Folks love black and white. It is so much easier to make choices that way, and it is interesting to see people jump onto “see the Web sucks!” after Mark Zuckerberg’s interview yesterday.
Although everyone has jumped on the HTML5 comment (being the biggest mistake the company has made), there were a few other interesting comments made:
– The fact that the Facebook mWeb site has more usage than iOS and Android combined (read: the Web [reach] is still very important as an experience).
– The fact that the latest iOS application has doubled engagement (double the stories). It is pretty amazing to see a product as large as Facebook get rebooted in this way. The app looked pretty much the same (a few UX touches, but pretty minimal) before and after.
So obviously, HTML5 sucks and native rocks.
Not so fast. Let’s look at what we know from the history of the Facebook app.
Joe Hewitt single-handedly created the first version as a native application. It was lauded with praise. He created the Three20 project which had a bunch of the infrastructure that he created as he made the application. Not only were their useful components, but also some homage to CSS 🙂
Once Joe moved on to other projects, new engineers came in to enhance the iOS application and it didn’t go well. The app degraded in quality and people started to complain.
I have *no idea*, but I could imagine a mobile team forming and saying “hey, this 320 stuff is complex…. and we want to move really fast…. and it doesn’t fit in well with our architecture…. and this HTML5 thing is hot…. and we have a lot of Web devs (some of the best in the world)…. so let’s switch to that?”
Unfortunately, the “HTML5″version was not well received (even if it had more features, and if folks liked the switch to the left menu style) due to performance problems. I hated the app. It would tell me I had 3 notifications, and then when I tap to see, it shows me 2. It was always wrong, and always slow.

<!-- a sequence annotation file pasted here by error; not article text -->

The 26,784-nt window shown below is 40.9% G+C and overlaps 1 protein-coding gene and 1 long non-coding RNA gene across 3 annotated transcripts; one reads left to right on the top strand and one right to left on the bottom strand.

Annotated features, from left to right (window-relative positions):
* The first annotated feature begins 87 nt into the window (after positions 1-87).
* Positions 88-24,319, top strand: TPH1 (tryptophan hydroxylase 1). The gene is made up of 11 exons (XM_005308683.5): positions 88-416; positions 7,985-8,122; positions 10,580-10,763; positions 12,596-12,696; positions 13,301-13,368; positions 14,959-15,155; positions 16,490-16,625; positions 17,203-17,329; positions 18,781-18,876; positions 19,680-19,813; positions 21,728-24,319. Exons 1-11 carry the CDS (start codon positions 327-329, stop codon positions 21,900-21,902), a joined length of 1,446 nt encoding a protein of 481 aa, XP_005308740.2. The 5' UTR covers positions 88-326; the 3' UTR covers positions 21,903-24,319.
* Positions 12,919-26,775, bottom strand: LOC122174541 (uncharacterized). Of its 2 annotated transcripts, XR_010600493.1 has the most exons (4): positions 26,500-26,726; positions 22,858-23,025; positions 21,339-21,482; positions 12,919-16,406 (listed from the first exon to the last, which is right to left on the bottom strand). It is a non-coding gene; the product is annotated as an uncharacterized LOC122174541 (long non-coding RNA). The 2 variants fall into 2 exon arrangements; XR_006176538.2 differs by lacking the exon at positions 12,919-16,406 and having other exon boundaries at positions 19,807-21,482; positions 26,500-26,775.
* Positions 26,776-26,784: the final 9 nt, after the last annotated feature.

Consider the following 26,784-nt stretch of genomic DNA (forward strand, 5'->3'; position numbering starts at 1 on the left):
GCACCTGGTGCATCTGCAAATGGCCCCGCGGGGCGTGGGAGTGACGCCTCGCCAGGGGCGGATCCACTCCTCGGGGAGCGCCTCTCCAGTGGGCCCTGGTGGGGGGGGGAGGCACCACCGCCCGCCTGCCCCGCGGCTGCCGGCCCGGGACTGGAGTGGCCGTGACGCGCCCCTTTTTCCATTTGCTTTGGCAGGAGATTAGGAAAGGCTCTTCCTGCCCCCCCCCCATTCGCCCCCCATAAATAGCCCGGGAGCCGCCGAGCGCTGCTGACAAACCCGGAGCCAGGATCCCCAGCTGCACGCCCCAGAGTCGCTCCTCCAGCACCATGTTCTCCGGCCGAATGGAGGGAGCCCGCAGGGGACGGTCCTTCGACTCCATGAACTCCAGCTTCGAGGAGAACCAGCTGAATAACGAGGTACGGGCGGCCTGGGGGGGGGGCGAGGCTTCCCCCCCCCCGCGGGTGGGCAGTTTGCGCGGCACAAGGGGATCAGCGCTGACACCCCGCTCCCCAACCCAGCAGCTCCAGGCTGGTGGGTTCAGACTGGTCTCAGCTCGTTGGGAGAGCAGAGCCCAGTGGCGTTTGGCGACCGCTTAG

The cross platform strategy may have been wrong, or maybe execution was part of the deal? Having stacks of WebViews was awful. The networking was wack. Many wonder if the implementation was at least part of the problem. I have to think that it was part of the problem.
The other part was the platform itself. UIWebView sucks, and let’s not get started on the Android WebView. The platforms are not incented to fix many of the issues, so maybe the strategy was wrong due to that.
I actually like the strategy they have employed now. All out native for the experience with a “+Web” strategy. One of the real “cons” with native is that you can’t change UI presentation easily. You need to know what you want to change. What if a new type of content+action appears in the news feed… and the app doesn’t know how to display it. At this point the Web can backfill the rendering.
A hybrid native+Web strategy. That is what we employ too.
I think it is always important to remember that:
– We don’t know everything that has happened
– There is a difference between a failure due to the strategy, versus poor execution.